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Gerhard STEIDL : Fine art of Steidl book + Last Impressions
Gerhard STEIDL
Fine art of Steidl book + Last Impressions
Marie-Claire Mermoud, January 4, 2010
Photography has been exhibited on walls and in books since its invention. The book of photography, an enticing object because of its graphics and images, can be acquired by anyone, taken anywhere and read at any time. It refers us to the personal experience of the object which we open, leaf through and read. In the era of digital photography, books remain a source of important information about the history of the medium and its developments, about the works of great photographers and those of passionate creators who are committed to their publications. Whether it has been made by hand or by using the latest technologies, a book is the result of decisions such as the choice of visual and textual content, cover, format, layout, paper, binding, font used, etc., which are unchanging over time. These different elements must all connect coherently, and together they contribute to the attractiveness of the object.

Gerhard Steidl/Koto Bolofo, graphiste de
Gerhard Steidl/Koto Bolofo, graphiste de "Steidlville"© 2009, Koto Bolofo
 
In the early 21st century, Gerhard Steidl is without a doubt the most prolific printer and editor of photography books: one book per day leaves “Steidlville”, in Göttingen, his home-town in Germany. His fief – which includes his editing house, printing works, and studio for graphic artists and reproduction specialists – also has the reputation of providing housing for the most prestigious artists of our era, all of whom are attracted by the quality of the books produced there. Steidl, whom Le Monde has nicknamed “the haute-couture editor”, publishes books which are works of art. Uniting the crafts of editing and printing, he worries more about quality than about the quantity produced, and ensures that no book leaves his editing house before he has personally controlled its paper, cover and printing quality.

“Impressions en continu” celebrates every aspect of the photography book, from the object of each artist’s dream to the final work delivered by the printer. The Musée de l’Elysée has invited Raymond Depardon, Jim Dine, Robert Frank, Roni Horn, Karl Lagerfeld, Ed Ruscha, Jürgen Teller, Deborah Turbeville and Jeff Wall, among numerous other confirmed photographers, to show us the creation of a new book “behind the scenes”. For the first time in public, they are exhibiting their sketches and layouts, their choices of covers, typography and paper, as well as their memories of “Steidlville”. All agree that making a book with Gerhard Steidl is the equivalent of fulfilling an idea, without the least concession. The exhibit which presents this creative synergy is also an invitation to discover leaf through, smell and touch the printed page.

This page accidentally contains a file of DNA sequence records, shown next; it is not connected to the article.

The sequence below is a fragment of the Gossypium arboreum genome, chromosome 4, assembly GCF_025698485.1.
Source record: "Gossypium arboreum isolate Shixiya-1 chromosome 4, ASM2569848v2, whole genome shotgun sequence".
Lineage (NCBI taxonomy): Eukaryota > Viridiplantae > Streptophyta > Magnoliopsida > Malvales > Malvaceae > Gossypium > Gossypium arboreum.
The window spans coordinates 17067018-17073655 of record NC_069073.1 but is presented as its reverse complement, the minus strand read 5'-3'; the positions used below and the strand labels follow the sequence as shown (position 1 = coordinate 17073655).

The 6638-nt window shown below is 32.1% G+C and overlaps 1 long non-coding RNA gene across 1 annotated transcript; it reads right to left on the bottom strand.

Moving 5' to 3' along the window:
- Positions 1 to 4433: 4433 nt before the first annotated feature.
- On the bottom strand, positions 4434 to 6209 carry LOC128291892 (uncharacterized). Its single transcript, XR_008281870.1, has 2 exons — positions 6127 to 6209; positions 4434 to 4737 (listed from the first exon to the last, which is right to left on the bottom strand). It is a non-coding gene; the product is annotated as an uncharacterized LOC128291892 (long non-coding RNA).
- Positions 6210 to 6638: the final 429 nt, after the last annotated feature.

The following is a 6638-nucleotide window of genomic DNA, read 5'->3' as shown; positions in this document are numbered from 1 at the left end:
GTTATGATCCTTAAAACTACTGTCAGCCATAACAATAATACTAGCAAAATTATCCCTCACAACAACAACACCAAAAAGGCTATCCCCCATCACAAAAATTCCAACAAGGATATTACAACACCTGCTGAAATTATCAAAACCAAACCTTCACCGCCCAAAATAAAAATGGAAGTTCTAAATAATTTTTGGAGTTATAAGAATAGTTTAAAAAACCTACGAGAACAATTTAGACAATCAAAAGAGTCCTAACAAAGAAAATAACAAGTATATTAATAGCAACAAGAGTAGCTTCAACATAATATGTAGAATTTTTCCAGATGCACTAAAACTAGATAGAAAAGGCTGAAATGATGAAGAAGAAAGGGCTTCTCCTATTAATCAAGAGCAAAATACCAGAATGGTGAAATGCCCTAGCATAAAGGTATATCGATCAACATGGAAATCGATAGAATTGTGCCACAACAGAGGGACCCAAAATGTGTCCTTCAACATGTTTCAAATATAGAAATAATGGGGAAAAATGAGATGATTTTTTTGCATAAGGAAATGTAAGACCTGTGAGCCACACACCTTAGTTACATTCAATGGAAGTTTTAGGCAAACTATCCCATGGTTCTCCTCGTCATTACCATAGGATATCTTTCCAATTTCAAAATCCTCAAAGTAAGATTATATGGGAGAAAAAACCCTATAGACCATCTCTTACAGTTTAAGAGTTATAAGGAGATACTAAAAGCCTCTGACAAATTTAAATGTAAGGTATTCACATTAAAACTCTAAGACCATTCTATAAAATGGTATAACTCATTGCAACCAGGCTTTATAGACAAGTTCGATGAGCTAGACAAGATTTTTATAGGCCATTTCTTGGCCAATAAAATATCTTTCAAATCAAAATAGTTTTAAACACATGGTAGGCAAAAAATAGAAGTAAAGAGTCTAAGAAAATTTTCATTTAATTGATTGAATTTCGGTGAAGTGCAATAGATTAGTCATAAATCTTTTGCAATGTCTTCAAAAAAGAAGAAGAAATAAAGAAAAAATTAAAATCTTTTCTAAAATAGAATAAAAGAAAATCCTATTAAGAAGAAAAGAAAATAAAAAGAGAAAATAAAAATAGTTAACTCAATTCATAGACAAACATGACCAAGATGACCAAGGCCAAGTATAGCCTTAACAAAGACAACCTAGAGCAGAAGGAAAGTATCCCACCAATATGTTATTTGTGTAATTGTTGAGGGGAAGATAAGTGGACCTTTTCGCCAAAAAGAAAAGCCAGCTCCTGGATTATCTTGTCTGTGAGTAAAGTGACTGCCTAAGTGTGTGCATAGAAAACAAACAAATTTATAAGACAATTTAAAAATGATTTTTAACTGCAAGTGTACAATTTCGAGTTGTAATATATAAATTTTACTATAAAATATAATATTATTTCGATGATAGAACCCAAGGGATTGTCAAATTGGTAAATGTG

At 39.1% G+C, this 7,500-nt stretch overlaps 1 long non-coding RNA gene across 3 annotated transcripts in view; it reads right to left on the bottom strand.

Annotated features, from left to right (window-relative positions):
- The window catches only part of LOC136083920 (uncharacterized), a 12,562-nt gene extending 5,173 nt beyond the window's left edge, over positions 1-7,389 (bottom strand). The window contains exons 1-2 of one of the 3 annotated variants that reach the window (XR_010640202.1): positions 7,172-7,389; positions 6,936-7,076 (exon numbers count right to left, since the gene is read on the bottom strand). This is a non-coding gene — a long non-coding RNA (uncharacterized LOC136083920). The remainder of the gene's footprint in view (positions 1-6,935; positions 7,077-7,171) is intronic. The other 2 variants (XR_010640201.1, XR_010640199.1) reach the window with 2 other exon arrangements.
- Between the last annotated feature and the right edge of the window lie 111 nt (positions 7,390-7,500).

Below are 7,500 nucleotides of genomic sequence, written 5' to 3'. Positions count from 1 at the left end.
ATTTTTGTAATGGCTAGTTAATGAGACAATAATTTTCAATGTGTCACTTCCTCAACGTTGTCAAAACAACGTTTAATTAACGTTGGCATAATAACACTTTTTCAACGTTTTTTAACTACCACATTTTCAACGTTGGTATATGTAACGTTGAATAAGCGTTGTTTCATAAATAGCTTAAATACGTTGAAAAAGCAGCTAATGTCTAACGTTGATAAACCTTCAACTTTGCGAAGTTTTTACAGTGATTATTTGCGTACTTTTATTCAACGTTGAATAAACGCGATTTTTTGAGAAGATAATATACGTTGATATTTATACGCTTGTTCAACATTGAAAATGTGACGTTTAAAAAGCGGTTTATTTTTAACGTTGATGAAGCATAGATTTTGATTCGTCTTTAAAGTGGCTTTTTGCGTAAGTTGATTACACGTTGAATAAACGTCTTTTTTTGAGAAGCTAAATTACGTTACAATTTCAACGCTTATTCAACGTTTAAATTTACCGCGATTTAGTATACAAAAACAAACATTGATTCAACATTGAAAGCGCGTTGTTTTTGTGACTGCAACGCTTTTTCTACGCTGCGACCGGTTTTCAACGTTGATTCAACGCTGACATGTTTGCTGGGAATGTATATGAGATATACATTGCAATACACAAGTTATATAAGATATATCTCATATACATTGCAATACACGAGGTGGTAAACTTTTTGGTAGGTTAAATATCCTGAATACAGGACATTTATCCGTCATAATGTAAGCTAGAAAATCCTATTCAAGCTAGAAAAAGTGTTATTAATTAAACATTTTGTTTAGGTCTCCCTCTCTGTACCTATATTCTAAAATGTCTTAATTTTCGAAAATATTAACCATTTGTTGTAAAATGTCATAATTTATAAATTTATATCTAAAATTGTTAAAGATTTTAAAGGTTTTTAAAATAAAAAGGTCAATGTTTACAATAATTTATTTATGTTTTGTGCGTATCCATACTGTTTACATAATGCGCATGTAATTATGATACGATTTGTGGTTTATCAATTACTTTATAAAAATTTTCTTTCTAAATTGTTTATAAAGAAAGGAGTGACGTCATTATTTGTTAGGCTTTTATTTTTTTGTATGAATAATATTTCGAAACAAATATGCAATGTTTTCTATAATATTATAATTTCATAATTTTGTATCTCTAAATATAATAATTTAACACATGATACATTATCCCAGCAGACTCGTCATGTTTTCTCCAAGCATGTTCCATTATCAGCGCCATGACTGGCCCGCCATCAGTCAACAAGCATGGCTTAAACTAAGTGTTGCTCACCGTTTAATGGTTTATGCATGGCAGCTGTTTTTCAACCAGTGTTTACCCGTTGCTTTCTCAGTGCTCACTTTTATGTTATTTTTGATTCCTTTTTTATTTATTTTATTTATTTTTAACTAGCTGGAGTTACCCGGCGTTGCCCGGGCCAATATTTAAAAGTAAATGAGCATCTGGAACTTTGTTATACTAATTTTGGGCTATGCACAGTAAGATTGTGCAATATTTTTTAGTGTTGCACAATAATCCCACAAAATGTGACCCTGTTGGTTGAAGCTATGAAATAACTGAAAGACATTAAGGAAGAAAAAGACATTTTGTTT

Gerhard Steidl/Karl Lagerfeld © 2008, Steidl
Gerhard Steidl/Karl Lagerfeld © 2008, Steidl
 
According to his entourage, Gerhard Steidl is so interested in his profession as a printer that he even discusses the relationship between paper and ink! At the age of 17, he had already installed a press in his garage. Born in Göttingen in 1950, Steidl was fortunate to frequent Joseph Beuys at the time when the artist was creating multiples. Their collaboration, between 1972 and 1986, encouraged him to consider printing as a form of art. Marked by the works of the philosopher Walter Benjamin, who predicted that works of art would be designed to be reproduced in the 1930s, he then created silk-screen prints, lithographs and offset prints. In 1972, Steidl launched himself into the editing world with Befragung der Documenta, which was created in the back yard of the Göttingen house with the artist Klaus Staeck, his friend and mentor. Committed to left-wing politics, he used his printing works to publish political essays. Ten years later, he included literary works in his catalogue. In 1986, he suggested to the author Günter Grass that he publish the drawings which accompanied his manuscripts.

This formula was fruitful: the collaboration between the editor and the author resulted in acquisition of the global rights of the Nobel Literature Prize laureate. Grass still visits Steidl, who has distributed his books in over fifty languages, regularly.


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